How propaganda poisons the mind – and our discourse

Glenn Greenwald writes:

Last week, on January 3, The Guardian published a scathing Op-Ed by James Richardson blaming WikiLeaks for endangering the life of Morgan Tsvangirai, the leader of the democratic opposition in Zimbabwe. Richardson — a GOP operative, contributor to, and a for-hire corporate spokesman — pointed to a cable published by WikiLeaks in which American diplomats revealed that Tsvangirai, while publicly opposing American sanctions on his country, had privately urged their continuation as a means of weakening the Mugabe regime: an act likely to be deemed to be treasonous in that country, for obvious reasons. By publishing this cable, “WikiLeaks may have committed its own collateral murder,” Richardson wrote. He added: “WikiLeaks ought to leave international relations to those who understand it – at least to those who understand the value of a life.”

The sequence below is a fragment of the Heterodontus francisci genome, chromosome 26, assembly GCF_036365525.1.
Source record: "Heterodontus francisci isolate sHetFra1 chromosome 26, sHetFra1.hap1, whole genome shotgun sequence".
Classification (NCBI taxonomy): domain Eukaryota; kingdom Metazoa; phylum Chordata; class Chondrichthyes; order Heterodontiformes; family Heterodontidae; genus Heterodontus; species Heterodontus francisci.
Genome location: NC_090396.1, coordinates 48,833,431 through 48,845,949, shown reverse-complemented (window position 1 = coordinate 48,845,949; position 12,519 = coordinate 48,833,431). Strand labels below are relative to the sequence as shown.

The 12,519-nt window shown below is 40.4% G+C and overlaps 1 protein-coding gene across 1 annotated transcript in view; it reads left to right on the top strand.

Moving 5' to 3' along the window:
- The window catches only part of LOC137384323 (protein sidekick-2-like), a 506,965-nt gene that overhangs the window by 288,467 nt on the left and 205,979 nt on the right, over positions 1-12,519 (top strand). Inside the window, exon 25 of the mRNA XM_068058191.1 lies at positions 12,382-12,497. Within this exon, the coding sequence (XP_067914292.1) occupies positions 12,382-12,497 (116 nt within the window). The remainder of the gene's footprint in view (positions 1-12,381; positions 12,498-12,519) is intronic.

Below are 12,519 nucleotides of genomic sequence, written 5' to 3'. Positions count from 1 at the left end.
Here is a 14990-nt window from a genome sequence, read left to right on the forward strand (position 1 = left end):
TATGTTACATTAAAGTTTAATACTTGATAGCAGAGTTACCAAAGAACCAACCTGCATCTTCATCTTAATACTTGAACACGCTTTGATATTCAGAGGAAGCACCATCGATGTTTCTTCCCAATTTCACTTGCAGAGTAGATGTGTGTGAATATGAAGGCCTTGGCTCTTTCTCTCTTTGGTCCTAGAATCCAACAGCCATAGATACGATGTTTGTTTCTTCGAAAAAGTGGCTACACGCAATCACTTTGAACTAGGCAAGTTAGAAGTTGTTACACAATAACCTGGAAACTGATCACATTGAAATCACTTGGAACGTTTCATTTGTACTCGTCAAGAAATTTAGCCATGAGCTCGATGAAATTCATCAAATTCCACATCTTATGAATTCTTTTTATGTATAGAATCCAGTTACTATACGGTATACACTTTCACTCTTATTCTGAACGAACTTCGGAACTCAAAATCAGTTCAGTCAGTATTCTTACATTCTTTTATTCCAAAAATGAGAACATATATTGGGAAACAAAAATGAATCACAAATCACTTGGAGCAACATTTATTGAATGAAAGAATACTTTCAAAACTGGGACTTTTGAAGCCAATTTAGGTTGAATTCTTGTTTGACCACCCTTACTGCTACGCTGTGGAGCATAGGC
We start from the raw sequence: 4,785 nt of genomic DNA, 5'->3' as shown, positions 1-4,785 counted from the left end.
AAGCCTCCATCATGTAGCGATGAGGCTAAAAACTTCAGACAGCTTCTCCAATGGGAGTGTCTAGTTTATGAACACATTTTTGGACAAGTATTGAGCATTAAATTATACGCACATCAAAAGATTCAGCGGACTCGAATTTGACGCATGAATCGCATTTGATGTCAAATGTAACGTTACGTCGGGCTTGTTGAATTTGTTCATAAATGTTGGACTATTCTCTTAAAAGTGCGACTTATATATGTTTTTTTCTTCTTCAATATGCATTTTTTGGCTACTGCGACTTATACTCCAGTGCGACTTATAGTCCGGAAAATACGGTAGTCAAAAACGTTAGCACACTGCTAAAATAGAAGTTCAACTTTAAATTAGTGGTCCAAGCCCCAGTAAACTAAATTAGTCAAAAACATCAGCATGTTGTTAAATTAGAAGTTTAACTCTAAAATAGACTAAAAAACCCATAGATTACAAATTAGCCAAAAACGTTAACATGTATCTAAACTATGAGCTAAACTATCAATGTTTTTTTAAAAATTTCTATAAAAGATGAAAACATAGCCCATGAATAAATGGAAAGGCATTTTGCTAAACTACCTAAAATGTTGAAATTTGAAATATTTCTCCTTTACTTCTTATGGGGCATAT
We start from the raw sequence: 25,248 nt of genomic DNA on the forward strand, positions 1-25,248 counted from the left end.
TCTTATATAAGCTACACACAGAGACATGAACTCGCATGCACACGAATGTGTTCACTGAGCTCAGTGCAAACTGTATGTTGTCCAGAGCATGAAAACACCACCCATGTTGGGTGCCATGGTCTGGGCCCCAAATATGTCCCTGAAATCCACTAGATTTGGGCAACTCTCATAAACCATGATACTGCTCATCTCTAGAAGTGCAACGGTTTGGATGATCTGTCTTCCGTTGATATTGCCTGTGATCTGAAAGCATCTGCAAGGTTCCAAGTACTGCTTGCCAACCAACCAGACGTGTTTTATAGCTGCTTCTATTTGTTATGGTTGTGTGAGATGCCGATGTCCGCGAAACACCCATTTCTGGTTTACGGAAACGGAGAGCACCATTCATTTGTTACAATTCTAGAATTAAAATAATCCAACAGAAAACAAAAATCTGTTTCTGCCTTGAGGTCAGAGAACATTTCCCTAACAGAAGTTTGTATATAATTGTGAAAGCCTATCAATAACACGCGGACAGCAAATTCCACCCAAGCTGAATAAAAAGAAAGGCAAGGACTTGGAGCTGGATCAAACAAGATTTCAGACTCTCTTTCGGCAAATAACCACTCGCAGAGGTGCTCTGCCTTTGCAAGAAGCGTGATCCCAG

This accusation against WikiLeaks was repeated far and wide. In The Wall Street Journal, Jamie Kirchick — the long-time assistant of The New Republic‘s Marty Peretz — wrote under this headline: “Julian Assange’s reckless behavior could cost Zimbabwe’s leading democrat his life.” Kirchick explained that “the crusading ‘anti-secrecy’ website released a diplomatic cable from the U.S. Embassy in Harare” which exposed Tsvangirai’s support for sanctions. As “a result of the WikiLeaks revelations,” Kirchick wrote, the reform leader would likely be charged with treason, and “Mr. Tsvangirai will have someone additional to blame: Julian Assange of WikiLeaks.” The Atlantic‘s Chris Albon, in his piece entitled “How WikiLeaks Just Set Back Democracy in Zimbabwe,” echoed the same accusation, claiming “WikiLeaks released [this cable] to the world” and that Assange has thus “provided a tyrant with the ammunition to wound, and perhaps kill, any chance for multiparty democracy.” Numerous other outlets predictably mimicked these claims.